Giving birth feels like a miracle for many reasons, one of which is the way a baby's head squeezes through a mother's narrow birth canal.
Doctors know that this is possible due to the flexible birth canal expanding to make room for the baby's head. As it passes through, the head also temporarily changes shape and becomes elongated to fit into the limited passage.
While these are all well-documented, the exact mechanisms of the process have never been observed in real time nor thoroughly analyzed and understood, until now.
A Peek At Babies' Heads During Childbirth
In a study published in the journal PLOS One, doctors at the University Hospital Center in France sought to shed light on this specific stage of birth by observing seven pregnant women with magnetic resonance imaging. The MRI scans took place twice: between 36 and 39 weeks of their pregnancy, then during labor when their cervixes are already fully dilated.
The results were quite surprising, even for doctors who are aware of the process. All of the infants experienced significant skull squeezing, or also called fetal head molding, which suggests that the pressures on their heads during childbirth are stronger than previously assumed, according to Live Science.
Bones that did not overlap prior to labor were observed to overlap during labor in all seven infants, which means all of their heads showed deformation during the process. Five of the babies bounced back quickly with their heads returning to their pre-labor shapes soon after delivery.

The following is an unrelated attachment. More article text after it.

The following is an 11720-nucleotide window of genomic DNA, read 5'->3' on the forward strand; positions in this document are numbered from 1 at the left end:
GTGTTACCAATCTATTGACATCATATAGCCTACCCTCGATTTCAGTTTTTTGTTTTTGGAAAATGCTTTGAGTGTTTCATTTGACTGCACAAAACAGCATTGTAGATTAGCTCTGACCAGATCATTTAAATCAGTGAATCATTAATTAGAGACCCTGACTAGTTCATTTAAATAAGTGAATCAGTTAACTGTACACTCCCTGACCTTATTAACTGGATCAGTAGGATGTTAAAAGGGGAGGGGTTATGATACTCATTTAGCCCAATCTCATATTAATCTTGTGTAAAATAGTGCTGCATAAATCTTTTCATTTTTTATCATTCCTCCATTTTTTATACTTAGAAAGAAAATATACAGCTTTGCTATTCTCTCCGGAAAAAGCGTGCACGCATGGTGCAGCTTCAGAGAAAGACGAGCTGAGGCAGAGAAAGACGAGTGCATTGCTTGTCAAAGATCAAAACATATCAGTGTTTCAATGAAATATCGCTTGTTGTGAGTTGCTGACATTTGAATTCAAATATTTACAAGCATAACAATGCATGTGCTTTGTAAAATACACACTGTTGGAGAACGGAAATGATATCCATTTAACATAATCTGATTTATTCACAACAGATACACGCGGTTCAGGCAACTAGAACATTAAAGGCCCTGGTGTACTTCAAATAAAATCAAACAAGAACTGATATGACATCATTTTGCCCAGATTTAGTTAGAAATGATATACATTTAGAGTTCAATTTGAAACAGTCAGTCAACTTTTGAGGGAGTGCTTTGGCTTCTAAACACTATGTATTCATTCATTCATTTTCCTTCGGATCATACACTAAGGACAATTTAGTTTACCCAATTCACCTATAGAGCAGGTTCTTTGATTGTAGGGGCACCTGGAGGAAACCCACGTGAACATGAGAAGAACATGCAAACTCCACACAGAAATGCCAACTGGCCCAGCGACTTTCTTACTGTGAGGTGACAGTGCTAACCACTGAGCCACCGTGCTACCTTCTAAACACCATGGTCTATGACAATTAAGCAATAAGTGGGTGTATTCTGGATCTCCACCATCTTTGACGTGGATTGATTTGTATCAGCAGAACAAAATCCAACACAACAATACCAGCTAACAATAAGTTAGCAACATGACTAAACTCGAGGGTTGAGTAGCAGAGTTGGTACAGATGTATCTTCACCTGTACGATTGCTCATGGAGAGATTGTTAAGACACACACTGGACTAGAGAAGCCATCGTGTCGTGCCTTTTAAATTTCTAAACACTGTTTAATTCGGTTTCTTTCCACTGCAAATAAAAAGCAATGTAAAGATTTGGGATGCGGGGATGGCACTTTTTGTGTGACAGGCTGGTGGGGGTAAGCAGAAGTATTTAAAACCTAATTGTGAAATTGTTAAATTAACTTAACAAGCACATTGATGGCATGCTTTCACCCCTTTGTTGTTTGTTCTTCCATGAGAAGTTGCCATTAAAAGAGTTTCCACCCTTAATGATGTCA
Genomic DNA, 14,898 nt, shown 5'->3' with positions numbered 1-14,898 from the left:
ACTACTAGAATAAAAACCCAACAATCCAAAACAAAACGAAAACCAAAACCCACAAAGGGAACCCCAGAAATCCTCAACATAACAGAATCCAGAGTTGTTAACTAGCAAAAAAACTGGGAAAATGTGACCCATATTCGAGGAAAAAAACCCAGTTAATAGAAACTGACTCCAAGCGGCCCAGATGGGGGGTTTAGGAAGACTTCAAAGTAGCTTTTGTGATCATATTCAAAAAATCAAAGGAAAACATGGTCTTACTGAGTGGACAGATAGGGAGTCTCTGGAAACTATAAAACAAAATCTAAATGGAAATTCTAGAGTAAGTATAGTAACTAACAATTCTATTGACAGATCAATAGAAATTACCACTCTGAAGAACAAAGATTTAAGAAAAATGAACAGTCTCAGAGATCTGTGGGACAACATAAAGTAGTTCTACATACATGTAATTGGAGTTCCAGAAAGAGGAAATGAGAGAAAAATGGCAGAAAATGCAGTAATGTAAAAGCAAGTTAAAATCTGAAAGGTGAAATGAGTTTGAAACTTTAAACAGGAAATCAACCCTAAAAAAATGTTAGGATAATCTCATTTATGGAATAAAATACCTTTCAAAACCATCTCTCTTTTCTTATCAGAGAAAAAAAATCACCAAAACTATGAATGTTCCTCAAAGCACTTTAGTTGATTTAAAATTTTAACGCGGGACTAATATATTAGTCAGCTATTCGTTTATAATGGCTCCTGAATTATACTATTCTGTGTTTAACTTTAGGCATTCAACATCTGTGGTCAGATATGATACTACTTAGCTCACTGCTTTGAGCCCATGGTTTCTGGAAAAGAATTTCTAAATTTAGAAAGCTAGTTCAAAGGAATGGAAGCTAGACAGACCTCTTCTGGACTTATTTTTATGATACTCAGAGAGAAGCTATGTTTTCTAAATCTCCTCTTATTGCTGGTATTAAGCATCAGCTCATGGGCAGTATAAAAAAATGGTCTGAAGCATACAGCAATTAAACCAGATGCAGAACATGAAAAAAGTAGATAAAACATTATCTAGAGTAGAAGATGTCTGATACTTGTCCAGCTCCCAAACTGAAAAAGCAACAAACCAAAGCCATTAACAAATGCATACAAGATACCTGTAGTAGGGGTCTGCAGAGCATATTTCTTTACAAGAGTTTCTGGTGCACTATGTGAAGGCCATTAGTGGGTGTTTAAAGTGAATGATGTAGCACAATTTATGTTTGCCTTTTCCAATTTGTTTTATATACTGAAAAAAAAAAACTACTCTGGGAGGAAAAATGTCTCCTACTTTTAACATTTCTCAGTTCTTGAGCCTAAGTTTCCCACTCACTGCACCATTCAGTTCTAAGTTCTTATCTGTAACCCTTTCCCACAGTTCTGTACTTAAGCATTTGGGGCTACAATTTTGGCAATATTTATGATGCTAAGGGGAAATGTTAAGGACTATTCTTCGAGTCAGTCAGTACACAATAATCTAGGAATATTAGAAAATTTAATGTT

Pressure on delicate infant heads may sound terrifying, but it's normal and is executed flawlessly in most cases.
One of the things that the research team focused on is the possible trauma that can occur at this stage of childbirth.
"Sometimes there are brain hemorrhages, and we don't know where (they) are coming from," said study lead author Dr. Olivier Ami to NBC News.
These incidents could result in developmental issues, such as cerebral palsy.
If doctors could predict which babies are likely to experience difficulties in fetal head molding, they could recommend a C-section ahead of time and avoid the danger entirely.
As of now, there is no way to know which babies would have problems and which would not prior to labor. During labor, there is constant monitoring of the infant's heartbeat to detect possible distress.
Ami and the rest of the team hope that they could develop software imaging techniques that could predict susceptibility to these complications.